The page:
What is missing from "The Phantom of the Opera" though is a background story. The viewer only sees what The Phantom has become not how he became The Phantom. That would be an interesting story to tell and perhaps invest more involvement from the audiences' perspective. It could even make viewers sympathize with the character to a degree and add more drama or make us fear him more because we can understand his desire for revenge on a society which he feels hates him. Having never read the novel, it is said The Phantom was born disfigured. That's fine but that only explains his looks not his mind and furthermore the origins of his looks is never stated explicitly in this movie. There is no clearly defined motive for the character as it stands now to fully explain his actions.

There is also not enough of the Carlotta character in the movie. How does she feel about getting these threatening letters? Is she scared or does she feel it is all a hoax? If she believes it is a hoax does she believe Christine is up to it? Does this create friction between the two women? If she is scared this creates many opportunities for scary scenes between The Phantom and her.

At the end of the day though "The Phantom of the Opera" becomes another story dealing with the theme of a woman as man's downfall. You usually equate these kind of stories with film noir of the 1940s and femme fatales but its origins go back further to biblical times with the story of Adam & Eve, when woman tempted man to eat forbidden fruit. You will also see this theme in "King Kong" (1933) and "The Creature From the Black Lagoon" (1954).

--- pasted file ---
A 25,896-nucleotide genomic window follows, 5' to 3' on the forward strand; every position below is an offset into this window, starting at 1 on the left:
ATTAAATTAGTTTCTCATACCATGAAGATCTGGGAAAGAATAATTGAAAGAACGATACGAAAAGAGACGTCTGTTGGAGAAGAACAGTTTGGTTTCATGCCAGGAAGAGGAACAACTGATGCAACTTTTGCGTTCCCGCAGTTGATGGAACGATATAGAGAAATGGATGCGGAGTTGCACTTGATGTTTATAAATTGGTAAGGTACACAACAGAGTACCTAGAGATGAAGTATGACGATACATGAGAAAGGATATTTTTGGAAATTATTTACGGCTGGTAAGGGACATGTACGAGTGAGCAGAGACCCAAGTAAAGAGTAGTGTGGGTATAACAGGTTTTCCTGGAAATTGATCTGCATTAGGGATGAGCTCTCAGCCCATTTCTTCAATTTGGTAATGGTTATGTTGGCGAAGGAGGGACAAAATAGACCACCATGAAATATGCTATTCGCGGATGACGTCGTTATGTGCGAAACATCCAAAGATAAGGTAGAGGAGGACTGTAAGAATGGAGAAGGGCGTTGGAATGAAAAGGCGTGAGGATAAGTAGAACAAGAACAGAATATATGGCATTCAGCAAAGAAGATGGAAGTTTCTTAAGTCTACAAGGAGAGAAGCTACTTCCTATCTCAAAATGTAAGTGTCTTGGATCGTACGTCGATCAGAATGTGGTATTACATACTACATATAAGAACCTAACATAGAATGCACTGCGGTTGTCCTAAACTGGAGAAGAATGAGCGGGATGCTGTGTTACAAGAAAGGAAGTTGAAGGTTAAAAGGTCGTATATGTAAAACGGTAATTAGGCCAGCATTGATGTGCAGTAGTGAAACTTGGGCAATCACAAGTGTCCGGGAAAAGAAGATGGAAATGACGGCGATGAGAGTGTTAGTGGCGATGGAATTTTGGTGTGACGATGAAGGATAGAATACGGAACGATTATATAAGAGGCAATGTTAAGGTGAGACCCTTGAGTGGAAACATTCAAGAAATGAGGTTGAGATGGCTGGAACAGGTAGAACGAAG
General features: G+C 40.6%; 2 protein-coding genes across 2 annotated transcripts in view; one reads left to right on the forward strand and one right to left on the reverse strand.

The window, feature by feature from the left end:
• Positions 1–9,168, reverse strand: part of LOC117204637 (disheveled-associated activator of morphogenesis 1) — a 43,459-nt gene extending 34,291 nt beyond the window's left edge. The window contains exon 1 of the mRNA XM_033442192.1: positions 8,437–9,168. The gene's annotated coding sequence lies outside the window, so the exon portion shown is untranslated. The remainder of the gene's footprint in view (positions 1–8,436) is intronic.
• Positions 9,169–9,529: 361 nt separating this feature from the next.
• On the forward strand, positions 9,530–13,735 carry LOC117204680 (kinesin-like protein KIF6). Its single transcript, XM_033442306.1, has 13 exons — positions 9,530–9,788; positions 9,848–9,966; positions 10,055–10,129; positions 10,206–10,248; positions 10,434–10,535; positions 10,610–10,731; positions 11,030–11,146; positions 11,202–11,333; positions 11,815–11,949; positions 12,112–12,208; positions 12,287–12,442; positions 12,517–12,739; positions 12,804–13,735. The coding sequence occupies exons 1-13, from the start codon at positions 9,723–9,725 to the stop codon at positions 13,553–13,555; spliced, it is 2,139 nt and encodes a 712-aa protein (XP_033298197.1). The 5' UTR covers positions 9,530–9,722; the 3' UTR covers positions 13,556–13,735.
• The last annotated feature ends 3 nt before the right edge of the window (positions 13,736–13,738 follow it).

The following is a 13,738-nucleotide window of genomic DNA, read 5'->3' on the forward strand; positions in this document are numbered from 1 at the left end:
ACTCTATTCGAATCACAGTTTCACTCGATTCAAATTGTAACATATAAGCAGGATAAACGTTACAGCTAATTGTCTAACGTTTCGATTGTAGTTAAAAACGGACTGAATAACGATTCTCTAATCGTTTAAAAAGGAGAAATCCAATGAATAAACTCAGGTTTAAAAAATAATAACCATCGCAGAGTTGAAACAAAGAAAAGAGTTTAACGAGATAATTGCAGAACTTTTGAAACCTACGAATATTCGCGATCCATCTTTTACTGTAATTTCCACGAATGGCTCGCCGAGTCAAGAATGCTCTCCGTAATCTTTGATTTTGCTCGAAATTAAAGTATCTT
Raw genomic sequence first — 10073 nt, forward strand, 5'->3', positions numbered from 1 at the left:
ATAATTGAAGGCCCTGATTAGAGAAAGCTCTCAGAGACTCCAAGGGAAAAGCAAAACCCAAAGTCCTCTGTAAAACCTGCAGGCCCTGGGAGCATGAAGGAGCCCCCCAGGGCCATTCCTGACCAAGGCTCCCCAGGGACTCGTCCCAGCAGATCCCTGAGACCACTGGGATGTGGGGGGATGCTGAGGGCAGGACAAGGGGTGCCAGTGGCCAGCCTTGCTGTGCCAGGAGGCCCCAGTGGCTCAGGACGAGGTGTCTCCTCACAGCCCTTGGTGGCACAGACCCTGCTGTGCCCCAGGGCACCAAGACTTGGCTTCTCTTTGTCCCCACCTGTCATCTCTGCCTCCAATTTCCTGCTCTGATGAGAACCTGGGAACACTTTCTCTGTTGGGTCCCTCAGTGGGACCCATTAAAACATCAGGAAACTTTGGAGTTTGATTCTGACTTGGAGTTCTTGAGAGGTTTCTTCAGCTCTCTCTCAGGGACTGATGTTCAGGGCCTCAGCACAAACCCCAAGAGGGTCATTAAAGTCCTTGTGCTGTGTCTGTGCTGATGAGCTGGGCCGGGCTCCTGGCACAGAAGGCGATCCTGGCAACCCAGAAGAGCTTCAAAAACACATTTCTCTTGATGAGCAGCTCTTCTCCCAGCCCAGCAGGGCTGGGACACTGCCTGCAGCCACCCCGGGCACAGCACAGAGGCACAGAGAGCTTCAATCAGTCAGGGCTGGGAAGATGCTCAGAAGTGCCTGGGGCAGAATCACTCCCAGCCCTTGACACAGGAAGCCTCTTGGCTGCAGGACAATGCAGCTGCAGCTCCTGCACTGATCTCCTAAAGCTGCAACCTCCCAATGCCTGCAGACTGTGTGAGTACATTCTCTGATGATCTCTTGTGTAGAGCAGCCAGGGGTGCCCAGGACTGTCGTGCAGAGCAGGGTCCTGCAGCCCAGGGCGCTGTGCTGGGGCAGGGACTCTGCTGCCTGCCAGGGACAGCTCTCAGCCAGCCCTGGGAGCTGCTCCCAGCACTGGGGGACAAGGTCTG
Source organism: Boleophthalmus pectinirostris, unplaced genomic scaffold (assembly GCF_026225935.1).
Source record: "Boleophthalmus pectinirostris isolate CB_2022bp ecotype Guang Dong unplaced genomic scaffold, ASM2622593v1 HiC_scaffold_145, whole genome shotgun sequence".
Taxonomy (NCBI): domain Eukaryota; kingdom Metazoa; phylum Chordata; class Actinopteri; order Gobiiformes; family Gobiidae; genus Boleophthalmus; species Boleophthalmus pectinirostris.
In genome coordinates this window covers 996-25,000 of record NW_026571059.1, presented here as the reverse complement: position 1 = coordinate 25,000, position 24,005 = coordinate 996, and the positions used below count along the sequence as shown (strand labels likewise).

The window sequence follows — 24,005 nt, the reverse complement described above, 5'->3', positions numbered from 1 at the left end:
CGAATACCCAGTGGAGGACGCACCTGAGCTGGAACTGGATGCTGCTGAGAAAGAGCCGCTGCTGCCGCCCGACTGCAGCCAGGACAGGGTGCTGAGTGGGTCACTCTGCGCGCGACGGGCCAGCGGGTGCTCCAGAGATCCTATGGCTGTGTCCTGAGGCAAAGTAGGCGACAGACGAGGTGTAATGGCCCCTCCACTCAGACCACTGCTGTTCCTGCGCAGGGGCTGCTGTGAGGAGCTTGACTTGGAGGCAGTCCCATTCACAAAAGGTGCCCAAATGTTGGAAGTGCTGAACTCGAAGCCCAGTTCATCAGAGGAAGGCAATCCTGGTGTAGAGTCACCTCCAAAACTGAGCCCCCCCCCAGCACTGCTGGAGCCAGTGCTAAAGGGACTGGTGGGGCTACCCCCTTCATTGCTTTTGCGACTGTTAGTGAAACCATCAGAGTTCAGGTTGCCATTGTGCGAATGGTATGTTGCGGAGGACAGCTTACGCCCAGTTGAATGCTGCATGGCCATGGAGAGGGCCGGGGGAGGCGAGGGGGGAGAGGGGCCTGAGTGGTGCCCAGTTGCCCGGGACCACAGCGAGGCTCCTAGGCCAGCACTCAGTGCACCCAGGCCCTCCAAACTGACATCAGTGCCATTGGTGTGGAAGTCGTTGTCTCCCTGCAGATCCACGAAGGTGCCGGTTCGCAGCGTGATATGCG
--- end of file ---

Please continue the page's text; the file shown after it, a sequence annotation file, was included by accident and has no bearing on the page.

However Christine is not completely innocent herself and the movie treats her too lightly by not judging her actions. She was perfectly happy with the attention she received thanks to The Phantom. She was perfectly willing to meet The Phantom's demands and not see Raoul again. It is only when the identity of The Phantom is revealed (in one of the most memorable moments in all of silent horror films) that Christine is now repelled because The Phantom is not the handsome figure she had created in her mind. That tells us something about society and our obsession with beauty. Don't trust ugly people. They are dangerous. If The Phantom was handsome I believe we would have a totally different movie on our hands.